My 4 step process to bring my focus to my breath.
- Step 1: Coming to the present. I don’t worry about what I’m focusing on at first, as long as it’s the current moment (so not memory, worry, planning, imagination etc). Usually my mind will flit between sensory awareness and mental activity.
- Step 2: Limit my focus to the sensations related to my body. At this point anything I hear would count as a ‘distraction’. If I notice my attention moving to it, I gently refocus on my body.
- Step 3: I move my focus to just sensations related to my breath.
- Step 4: I focus on my breath in a particular part of my body (usually either my nose or abdomen).
My exercises depend on my goals for that session and the state my mind is in. Sometimes clarity is easy, sometimes it’s tough. If my mind is active then I’ll do simpler exercises that day. It’s also worth noting that for some meditations, getting to this point would take almost the entire time. For others I have an extended period of time focusing on the breath.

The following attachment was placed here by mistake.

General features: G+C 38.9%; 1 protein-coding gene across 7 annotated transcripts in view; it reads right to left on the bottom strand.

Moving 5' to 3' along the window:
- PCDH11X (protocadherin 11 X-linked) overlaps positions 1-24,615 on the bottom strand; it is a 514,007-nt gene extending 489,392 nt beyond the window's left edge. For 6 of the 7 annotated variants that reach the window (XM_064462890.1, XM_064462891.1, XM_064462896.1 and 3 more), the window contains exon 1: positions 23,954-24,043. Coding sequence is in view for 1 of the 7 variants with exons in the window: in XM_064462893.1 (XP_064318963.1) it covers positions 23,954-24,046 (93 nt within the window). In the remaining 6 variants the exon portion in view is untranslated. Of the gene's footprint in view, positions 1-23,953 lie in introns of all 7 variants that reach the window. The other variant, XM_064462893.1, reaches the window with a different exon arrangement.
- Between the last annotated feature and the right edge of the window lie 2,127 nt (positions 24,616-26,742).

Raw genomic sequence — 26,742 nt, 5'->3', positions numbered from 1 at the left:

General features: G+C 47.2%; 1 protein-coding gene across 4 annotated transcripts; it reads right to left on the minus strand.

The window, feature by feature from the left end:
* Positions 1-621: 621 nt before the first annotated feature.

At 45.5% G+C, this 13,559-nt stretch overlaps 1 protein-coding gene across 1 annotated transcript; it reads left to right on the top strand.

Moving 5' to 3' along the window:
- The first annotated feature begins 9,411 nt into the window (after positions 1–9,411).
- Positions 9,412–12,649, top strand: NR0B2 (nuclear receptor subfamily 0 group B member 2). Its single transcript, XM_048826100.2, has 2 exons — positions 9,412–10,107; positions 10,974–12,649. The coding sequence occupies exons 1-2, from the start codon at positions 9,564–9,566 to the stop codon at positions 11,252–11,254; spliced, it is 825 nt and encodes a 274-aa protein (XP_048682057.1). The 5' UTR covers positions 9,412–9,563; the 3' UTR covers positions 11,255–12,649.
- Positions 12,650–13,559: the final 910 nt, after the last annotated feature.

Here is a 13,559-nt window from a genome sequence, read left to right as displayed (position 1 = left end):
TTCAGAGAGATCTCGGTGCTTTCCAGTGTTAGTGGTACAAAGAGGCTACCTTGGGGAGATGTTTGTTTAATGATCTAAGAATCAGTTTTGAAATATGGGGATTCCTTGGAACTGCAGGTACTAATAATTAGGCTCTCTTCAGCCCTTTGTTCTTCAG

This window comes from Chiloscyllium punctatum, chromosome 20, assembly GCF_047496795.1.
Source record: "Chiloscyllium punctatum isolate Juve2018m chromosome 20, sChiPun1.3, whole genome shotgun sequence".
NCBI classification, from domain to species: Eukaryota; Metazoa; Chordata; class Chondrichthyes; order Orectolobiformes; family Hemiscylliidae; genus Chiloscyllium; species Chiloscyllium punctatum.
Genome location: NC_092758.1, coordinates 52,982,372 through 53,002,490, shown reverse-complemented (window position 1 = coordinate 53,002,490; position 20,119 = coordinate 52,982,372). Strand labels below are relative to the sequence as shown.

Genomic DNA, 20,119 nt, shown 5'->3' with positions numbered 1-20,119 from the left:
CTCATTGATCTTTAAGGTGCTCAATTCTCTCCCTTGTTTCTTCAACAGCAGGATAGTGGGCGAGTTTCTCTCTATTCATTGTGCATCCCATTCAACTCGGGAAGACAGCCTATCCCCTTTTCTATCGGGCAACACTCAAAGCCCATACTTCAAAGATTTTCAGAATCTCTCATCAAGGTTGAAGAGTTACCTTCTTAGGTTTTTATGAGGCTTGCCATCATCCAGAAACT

Here are some common exercises I do:
- Counting my breaths. I focus my attention on the whole cycle of breath and then count up to 10 breaths (I don’t go any higher than 10. If I can do 10, then I either repeat the exercise, requiring sharper focus of myself, or I move onto something else). If I lose focus on the breath then I begin again.
- Noticing all the sensations related to breath at the nose (e.g. temperature change between the air coming in and air going out, any tightness, other sensations located around the nose etc) and comparing them to each other. I may also compare them to my state of mind (e.g. if I notice strong emotion is there also tightness in my breath? Are my breaths long or short, deep or shallow? How does that relate to my mind?).
- Working on maintaining good posture whilst focusing on the breath. I often find I notice a tightness at the back of my nose and throat when I start to slouch, which acts as an alert for me.
- Working on maintaining awareness of my senses (usually hearing because I have my eyes closed) whilst also focussing on the breath.